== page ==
Joshua Brownless, 29, Anthony Cockerill, 26, Dean Taggart, 29, and Demi Walker, 22, were in the thick of the late-night melee outside a nightclub which long-serving police officers said was the worst case of street violence they had ever seen.
Numerous people were involved in the “terrifying” violence as two warring groups fought in the middle of the street in front of “horrified” bystanders and people dining in restaurants around Rougier Street, York Crown Court heard.
CCTV showed people being punched, kicked and thrown to the ground in various skirmishes outside Pop World which continued even after police arrived, said prosecutor Jade Edwards.
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She said door staff called police just after 9pm on February 2, 2019, to report a “large-scale” disturbance.
Taggart and his brother-in-law Brownless were in one group and Walker and Cockerill were in the other.
Both groups had been to Pop World where Taggart and Brownless were seen fighting with a man and a woman in the other group. Cockerill then weighed in as all three men traded punches.
Taggart grabbed hold of one of the men and “delivered several upper-cut-type punches”. He himself ended up on the ground, being kicked by another man, and a woman in his crowd also ended up on the deck.
She then got up and pushed another man who was fighting with Brownless, but she too was punched in the face and knocked back to the ground.
She got back up again but was then thrown to the ground once more by Walker, who got on top of her and started pulling her hair.
Taggart tried to separate them before he himself was knocked to the ground again, where he kicked out at Cockerill.
A street ranger arrived and saw Cockerill laid out on the ground with another man sat on his head.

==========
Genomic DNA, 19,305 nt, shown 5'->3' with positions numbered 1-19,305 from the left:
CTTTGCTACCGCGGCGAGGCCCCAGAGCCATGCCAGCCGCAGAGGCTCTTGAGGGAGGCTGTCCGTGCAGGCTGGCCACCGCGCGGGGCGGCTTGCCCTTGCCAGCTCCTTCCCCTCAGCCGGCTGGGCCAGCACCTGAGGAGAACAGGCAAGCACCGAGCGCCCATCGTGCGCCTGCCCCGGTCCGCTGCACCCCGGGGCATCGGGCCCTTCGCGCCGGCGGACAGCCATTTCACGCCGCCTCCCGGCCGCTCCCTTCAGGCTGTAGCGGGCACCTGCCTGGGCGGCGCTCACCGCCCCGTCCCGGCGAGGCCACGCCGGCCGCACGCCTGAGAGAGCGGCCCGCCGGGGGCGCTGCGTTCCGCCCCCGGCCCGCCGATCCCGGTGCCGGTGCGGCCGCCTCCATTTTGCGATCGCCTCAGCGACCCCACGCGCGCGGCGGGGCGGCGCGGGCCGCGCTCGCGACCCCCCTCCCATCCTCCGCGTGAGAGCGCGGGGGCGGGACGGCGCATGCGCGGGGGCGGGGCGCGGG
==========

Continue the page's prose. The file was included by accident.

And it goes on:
Taggart came over and kicked Cockerill in the head. The blow was said to be “extremely forceful, like how one would kick a football with the laces of their shoe”.
Meanwhile, Walker was still on top of the woman from the other group in the middle off the road. One of the men pulled Walker off her, but she went back to the prostrate woman despite the attention of police and started punching her, “haymaker style”, to the face and body.
The victim was curled up on the ground, with her chin to her chest “to protect herself from the blows”.
One officer said she was startled to see Walker continuing to throw punches given the presence of police and sirens blaring.Walker put up a struggle as an officer restrained her and escorted her to the police van. The woman on the ground suffered a cut to her face.
Even as the warring parties were being restrained by police and door staff, threats were being shouted and others were still trying to get involved.
Cockerill, Walker and Taggart were whisked off to custody. Brownless was arrested subsequently after being identified on CCTV.
Ms Edwards said that during the brawl, men and women could be seen “rolling around on the floor” on a busy road where traffic came to a standstill. Extra police units had to be called in due to the sheer number of people involved in the fracas.
One officer said that “the group was so large and (there was) so much going on at once it was difficult to describe (on the radio) what was happening”.
Another officer said that in his five years’ service, he had “never seen so much disorder at 9pm in the city centre”.
“There were couples and families looking on with horror from restaurants at what was happening,” said Ms Edwards.
“There were dozens of law-abiding members of the public close by who witnessed it.”
Brownless, of Tollerton Drive, Sunderland, Taggart, of Monument View, Houghton, and Cockerill, of Foxley, Washington, admitted affray at the first opportunity. Walker, of Welburn Road, Washington, initially denied the offence but ultimately pleaded guilty. They appeared for sentence at York Crown, sitting at Bradford Crown Court, on Tuesday.
Defence counsel said none of the defendants had any previous convictions and were normally well- behaved.
But judge Simon Hickey described the violence as a “disgraceful act” which had brought the city centre “to a halt”.
He said, however, that all the defendants were “different people now and you are ashamed of what you have done”.
He said that each of them was otherwise of “impeccable character”.
Brownless, Cockerill and Taggart were each given 12-month suspended prison terms with 100 hours’ unpaid work.
Walker was given a 15-month jail term because she had not pleaded guilty straight away, but this was also suspended for 18 months. She too was made to carry out 100 hours’ unpaid work.